CAHSEE Q & A for the Writing Task Scoring ProcessQuestions and Answers for the California High School Exit Examination - Writing Task
To demonstrate achievement in the California English-language-arts academic content standards from the Writing Applications strand, students must successfully respond to one on-demand writing task. The writing task will be a response to a reading passage or a response to a writing prompt. With a response to a reading passage, students are asked to analyze the passage and write a text-based response. With a response to a reading passage, students are asked to write a response based on their own knowledge and viewpoints about a given topic. The California High School Exit Examination (CAHSEE) 4-point Response to Literary/Expository Text Scoring Guide and Response to Writing Prompt Scoring Guide, which are based on the Writing Applications content standards, are used to score the writing task. The scoring guides are shown on pages 115–118 of the Preparing for the California High School (CAHSEE): An English–Language Arts Study Guide.
Scorers Selection and Training
- Who scores the writing task and how are the readers selected?
- Are California teachers involved in the scoring process?
- How does a potential reader qualify to be a CAHSEE reader?
- How are the readers trained to score the writing task?
- How are scoring leaders selected?
- How are the training papers chosen?
- What scoring guide do readers use to evaluate the writing task?
- Is the writing task scored on computers?
- How many times is each student’s writing task scored?
- How is the accuracy of scoring maintained throughout the scoring process?
- What percent of the total CAHSEE score is the writing task worth and how are the scores reported?
- What are the guidelines for sensitive topics on the CAHSEE?
The people who score the writing tasks are trained and experienced in the scoring of the California High School Exit Examination (CAHSEE) writing tasks. Most are educators who hold full-time teaching positions. Minimum qualifications require that readers have a bachelor’s degree and complete a rigorous training and certification process. Preference is given to those with a bachelor’s degree in English or a related field.
Yes, California teachers are involved in several aspects of the scoring process. They may participate in the field testing of new California High School Exit Examination (CAHSEE) writing prompts, help select sample student compositions to be used for training, serve as readers, and serve as scoring leaders.
After completing the CAHSEE Online Scoring Network (OSN™) Tutorial, readers must pass an official certification test (a total of 40 writing tasks, 20 from “Response to Literary/Expository Text” and 20 from “Response to Writing Prompt”) before being eligible for consideration as readers for the CAHSEE. To pass, readers need to score at least 70 percent of the papers with the exact score and have no discrepancies (more than one point apart from the predetermined score).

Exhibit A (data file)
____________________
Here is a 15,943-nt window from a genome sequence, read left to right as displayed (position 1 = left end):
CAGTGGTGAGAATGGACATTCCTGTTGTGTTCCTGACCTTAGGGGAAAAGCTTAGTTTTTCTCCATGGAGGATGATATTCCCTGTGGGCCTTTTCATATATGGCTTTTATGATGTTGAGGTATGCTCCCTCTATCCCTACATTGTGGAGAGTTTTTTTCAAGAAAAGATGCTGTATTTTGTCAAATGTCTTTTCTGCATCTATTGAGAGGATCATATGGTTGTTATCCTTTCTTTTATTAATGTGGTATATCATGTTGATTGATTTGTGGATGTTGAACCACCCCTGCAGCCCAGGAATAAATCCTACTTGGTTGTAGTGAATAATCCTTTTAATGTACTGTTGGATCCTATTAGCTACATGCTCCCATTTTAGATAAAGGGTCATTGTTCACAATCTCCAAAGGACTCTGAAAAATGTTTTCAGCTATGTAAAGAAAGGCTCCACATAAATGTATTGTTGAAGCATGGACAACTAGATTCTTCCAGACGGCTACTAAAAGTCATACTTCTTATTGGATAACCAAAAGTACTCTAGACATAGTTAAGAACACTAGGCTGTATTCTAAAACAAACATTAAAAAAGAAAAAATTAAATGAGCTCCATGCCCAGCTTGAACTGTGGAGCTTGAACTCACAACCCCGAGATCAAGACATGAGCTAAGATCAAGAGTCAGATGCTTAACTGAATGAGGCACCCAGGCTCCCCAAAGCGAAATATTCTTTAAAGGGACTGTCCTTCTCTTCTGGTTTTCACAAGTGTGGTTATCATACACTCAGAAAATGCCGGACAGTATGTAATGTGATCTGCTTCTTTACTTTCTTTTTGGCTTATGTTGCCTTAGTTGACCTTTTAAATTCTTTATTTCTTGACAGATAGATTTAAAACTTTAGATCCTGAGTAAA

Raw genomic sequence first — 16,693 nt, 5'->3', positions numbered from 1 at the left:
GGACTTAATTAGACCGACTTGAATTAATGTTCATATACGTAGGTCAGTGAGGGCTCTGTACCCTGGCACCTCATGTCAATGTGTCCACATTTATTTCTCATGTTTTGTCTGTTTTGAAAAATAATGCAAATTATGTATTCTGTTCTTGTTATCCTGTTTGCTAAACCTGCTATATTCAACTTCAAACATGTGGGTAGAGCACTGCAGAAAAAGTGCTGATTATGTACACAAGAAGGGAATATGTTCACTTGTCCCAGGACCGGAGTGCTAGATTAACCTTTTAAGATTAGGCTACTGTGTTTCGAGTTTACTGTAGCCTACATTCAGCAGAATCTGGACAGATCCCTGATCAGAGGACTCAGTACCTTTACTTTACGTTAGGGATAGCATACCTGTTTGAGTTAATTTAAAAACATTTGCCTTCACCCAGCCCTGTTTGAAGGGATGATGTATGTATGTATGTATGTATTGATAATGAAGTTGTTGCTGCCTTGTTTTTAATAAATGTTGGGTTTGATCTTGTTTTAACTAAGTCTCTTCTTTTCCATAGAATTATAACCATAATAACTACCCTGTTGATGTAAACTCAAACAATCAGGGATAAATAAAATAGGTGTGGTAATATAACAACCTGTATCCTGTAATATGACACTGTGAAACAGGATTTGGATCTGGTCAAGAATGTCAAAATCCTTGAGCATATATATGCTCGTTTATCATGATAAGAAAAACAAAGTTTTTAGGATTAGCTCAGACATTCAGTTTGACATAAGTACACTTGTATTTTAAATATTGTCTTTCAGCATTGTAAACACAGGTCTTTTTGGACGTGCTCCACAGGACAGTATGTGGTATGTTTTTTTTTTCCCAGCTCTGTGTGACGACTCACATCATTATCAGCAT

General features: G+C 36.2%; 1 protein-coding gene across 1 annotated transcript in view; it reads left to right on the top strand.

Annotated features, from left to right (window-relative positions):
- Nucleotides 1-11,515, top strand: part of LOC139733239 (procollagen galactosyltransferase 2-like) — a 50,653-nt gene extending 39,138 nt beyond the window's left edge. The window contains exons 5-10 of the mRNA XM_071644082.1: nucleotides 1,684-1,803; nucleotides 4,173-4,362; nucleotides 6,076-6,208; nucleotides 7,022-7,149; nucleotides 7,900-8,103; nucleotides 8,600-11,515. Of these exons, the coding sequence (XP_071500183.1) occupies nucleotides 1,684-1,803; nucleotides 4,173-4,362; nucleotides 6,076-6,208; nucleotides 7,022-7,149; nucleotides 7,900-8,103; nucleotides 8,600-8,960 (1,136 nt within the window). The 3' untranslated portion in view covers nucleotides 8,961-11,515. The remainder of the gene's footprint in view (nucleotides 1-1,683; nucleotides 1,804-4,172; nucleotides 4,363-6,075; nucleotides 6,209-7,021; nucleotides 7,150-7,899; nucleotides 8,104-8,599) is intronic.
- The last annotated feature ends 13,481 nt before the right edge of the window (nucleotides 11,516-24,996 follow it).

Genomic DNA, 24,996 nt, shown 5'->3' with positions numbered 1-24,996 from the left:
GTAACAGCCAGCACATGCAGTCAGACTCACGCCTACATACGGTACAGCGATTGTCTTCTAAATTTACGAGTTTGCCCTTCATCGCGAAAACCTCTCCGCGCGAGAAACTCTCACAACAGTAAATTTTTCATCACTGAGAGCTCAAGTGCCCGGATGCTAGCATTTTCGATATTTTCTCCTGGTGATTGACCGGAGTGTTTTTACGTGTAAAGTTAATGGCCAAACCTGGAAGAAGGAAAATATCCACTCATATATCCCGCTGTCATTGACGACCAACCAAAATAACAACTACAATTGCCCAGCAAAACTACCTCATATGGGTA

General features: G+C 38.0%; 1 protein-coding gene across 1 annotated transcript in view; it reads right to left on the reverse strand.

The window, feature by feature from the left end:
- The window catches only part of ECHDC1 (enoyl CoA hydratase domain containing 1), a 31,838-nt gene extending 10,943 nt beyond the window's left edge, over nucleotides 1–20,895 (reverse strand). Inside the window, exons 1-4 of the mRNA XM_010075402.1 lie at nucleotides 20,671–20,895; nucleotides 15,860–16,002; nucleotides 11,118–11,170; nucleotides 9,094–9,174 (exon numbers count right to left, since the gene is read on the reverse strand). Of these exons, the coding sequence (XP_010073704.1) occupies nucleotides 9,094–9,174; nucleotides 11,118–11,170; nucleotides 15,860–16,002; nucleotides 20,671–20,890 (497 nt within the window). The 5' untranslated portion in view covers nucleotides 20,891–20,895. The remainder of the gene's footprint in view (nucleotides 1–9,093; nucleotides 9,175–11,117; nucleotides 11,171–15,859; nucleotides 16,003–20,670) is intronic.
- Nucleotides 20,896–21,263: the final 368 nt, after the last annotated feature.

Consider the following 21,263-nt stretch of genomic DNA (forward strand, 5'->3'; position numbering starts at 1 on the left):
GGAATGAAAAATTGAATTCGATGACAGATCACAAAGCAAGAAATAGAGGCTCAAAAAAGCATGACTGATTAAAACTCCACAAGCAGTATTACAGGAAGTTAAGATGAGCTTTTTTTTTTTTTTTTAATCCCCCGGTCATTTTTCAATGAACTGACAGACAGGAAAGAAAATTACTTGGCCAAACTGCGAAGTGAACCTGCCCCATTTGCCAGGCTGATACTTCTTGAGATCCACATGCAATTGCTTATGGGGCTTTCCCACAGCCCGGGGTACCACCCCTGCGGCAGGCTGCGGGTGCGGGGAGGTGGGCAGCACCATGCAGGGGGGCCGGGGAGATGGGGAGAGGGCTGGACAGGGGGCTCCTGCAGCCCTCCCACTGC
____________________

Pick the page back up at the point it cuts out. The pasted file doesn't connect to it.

Before each scoring session, each reader must pass a calibration test of ten papers (from the item type he or she is scheduled to read during that session) with seven exact scores and with no discrepancies (more than one point apart from the predetermined score). A reader has up to two opportunities on three discrete calibration tests, with retraining by the scoring leader between each set. If a reader does not pass one of these sets, he or she is not allowed to score.
Each prospective reader is required to take an extensive online tutorial. The tutorial consists of the following:
- General information about the Online Scoring Network (OSN™) system
- Background information about the California English-language arts standards
- Extensive information on the different composition types
- Explanations of CAHSEE scoring guides and scoring principles
- Detailed topic notes on selected topics
- Sets of annotated training papers for each selected topic. The training materials include Benchmarks and Rangefinders. Benchmarks are solid samples of student writing for each score point (1–4). Rangefinders are samples of student writing which demonstrate the “high” and “low” end of each score point.
The tutorial also includes a practice “certification test.”
The most experienced readers with the highest accuracy rate on the certification test are selected to be scoring leaders. Scoring leaders monitor and mentor readers during operational scoring. There are approximately six readers assigned to one scoring leader; this allows scoring leaders to work closely with each reader. The Online Scoring Network (OSN™) also allows scoring leaders to read essays simultaneously with their readers, so they can easily work with readers on individual papers.
The majority of scoring leaders participate in a one-day training session. This training covers the California English-language arts content standards, the scoring guides, the operational topics, and a wide variety of sample papers. The training also includes detailed information on how to work with readers and how to use the (OSN™) system. During operational scoring, additional newly-selected scoring leaders are individually trained by an experienced scoring leader.
Working with experienced readers, content specialists review student writing tasks from the field tests to look for representations of each of the score points and the variety of approaches used to respond to the prompt. They choose samples that illustrate the criteria in the scoring guides and the diverse ways in which students may have responded to the topic. The responses are then put into sets used for training and qualifying readers.
The CAHSEE writing task can either be a “Response to Literary/Expository Text” composition or a “Response to Writing Prompt” composition. Readers use a specific scoring guide for each of these writing tasks.